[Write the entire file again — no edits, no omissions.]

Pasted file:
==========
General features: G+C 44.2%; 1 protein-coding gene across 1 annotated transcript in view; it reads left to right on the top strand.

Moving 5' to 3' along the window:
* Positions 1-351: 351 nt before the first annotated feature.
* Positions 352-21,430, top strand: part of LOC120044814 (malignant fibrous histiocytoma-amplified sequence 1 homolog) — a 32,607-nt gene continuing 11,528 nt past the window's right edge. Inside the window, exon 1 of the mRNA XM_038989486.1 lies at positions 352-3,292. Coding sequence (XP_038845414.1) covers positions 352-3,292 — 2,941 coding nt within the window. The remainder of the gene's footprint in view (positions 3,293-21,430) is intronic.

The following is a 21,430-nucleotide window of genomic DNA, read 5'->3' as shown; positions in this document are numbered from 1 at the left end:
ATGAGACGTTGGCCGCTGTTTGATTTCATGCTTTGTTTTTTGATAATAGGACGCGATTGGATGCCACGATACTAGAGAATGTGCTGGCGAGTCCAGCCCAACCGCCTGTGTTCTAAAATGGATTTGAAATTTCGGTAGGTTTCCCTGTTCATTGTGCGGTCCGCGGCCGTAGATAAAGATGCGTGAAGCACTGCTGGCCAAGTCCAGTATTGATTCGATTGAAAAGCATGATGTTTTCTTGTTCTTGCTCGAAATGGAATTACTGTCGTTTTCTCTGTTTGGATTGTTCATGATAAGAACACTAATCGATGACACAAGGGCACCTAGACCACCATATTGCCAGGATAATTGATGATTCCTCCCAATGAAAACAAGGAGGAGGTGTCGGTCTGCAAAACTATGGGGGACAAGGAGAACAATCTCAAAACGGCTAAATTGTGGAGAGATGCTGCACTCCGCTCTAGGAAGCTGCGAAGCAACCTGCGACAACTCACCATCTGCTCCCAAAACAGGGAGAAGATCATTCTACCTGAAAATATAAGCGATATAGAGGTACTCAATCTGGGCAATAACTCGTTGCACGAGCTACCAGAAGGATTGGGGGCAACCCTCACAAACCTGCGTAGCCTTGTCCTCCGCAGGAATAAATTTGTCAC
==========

General features: G+C 44.2%; 1 protein-coding gene across 1 annotated transcript in view; it reads left to right on the top strand.

Moving 5' to 3' along the window:
* Positions 1-351: 351 nt before the first annotated feature.
* Positions 352-21,430, top strand: part of LOC120044814 (malignant fibrous histiocytoma-amplified sequence 1 homolog) — a 32,607-nt gene continuing 11,528 nt past the window's right edge. Inside the window, exon 1 of the mRNA XM_038989486.1 lies at positions 352-3,292. Coding sequence (XP_038845414.1) covers positions 352-3,292 — 2,941 coding nt within the window. The remainder of the gene's footprint in view (positions 3,293-21,430) is intronic.

The following is a 21,430-nucleotide window of genomic DNA, read 5'->3' as shown; positions in this document are numbered from 1 at the left end:
ATGAGACGTTGGCCGCTGTTTGATTTCATGCTTTGTTTTTTGATAATAGGACGCGATTGGATGCCACGATACTAGAGAATGTGCTGGCGAGTCCAGCCCAACCGCCTGTGTTCTAAAATGGATTTGAAATTTCGGTAGGTTTCCCTGTTCATTGTGCGGTCCGCGGCCGTAGATAAAGATGCGTGAAGCACTGCTGGCCAAGTCCAGTATTGATTCGATTGAAAAGCATGATGTTTTCTTGTTCTTGCTCGAAATGGAATTACTGTCGTTTTCTCTGTTTGGATTGTTCATGATAAGAACACTAATCGATGACACAAGGGCACCTAGACCACCATATTGCCAGGATAATTGATGATTCCTCCCAATGAAAACAAGGAGGAGGTGTCGGTCTGCAAAACTATGGGGGACAAGGAGAACAATCTCAAAACGGCTAAATTGTGGAGAGATGCTGCACTCCGCTCTAGGAAGCTGCGAAGCAACCTGCGACAACTCACCATCTGCTCCCAAAACAGGGAGAAGATCATTCTACCTGAAAATATAAGCGATATAGAGGTACTCAATCTGGGCAATAACTCGTTGCACGAGCTACCAGAAGGATTGGGGGCAACCCTCACAAACCTGCGTAGCCTTGTCCTCCGCAGGAATAAATTTGTCAC